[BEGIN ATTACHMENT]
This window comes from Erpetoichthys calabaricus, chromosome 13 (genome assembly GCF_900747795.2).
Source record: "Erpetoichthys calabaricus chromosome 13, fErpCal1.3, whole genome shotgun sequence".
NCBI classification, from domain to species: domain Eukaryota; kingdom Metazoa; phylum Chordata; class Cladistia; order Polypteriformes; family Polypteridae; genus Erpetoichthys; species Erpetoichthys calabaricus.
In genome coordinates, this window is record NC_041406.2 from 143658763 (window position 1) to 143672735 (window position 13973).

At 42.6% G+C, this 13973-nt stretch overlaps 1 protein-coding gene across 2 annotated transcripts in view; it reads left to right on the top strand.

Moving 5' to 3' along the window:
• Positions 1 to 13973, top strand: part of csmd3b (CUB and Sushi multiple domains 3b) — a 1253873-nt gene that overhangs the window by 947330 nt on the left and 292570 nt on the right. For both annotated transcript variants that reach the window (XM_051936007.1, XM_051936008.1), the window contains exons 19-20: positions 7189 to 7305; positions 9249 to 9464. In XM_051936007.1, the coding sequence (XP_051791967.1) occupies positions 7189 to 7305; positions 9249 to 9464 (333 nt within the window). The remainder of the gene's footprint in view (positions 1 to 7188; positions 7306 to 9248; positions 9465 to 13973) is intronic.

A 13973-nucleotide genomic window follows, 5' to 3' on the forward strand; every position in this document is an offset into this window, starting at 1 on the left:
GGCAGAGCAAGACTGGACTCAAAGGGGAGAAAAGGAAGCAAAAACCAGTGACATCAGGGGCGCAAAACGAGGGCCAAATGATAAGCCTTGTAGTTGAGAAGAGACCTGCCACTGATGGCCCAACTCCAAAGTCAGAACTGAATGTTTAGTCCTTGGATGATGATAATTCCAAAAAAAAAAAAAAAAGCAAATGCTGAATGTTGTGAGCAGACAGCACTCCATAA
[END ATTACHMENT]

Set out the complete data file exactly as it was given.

This window comes from Erpetoichthys calabaricus, chromosome 13 (genome assembly GCF_900747795.2).
Source record: "Erpetoichthys calabaricus chromosome 13, fErpCal1.3, whole genome shotgun sequence".
NCBI classification, from domain to species: domain Eukaryota; kingdom Metazoa; phylum Chordata; class Cladistia; order Polypteriformes; family Polypteridae; genus Erpetoichthys; species Erpetoichthys calabaricus.
In genome coordinates, this window is record NC_041406.2 from 143658763 (window position 1) to 143672735 (window position 13973).

At 42.6% G+C, this 13973-nt stretch overlaps 1 protein-coding gene across 2 annotated transcripts in view; it reads left to right on the top strand.

Moving 5' to 3' along the window:
• Positions 1 to 13973, top strand: part of csmd3b (CUB and Sushi multiple domains 3b) — a 1253873-nt gene that overhangs the window by 947330 nt on the left and 292570 nt on the right. For both annotated transcript variants that reach the window (XM_051936007.1, XM_051936008.1), the window contains exons 19-20: positions 7189 to 7305; positions 9249 to 9464. In XM_051936007.1, the coding sequence (XP_051791967.1) occupies positions 7189 to 7305; positions 9249 to 9464 (333 nt within the window). The remainder of the gene's footprint in view (positions 1 to 7188; positions 7306 to 9248; positions 9465 to 13973) is intronic.

A 13973-nucleotide genomic window follows, 5' to 3' on the forward strand; every position in this document is an offset into this window, starting at 1 on the left:
GGCAGAGCAAGACTGGACTCAAAGGGGAGAAAAGGAAGCAAAAACCAGTGACATCAGGGGCGCAAAACGAGGGCCAAATGATAAGCCTTGTAGTTGAGAAGAGACCTGCCACTGATGGCCCAACTCCAAAGTCAGAACTGAATGTTTAGTCCTTGGATGATGATAATTCCAAAAAAAAAAAAAAAAGCAAATGCTGAATGTTGTGAGCAGACAGCACTCCATAA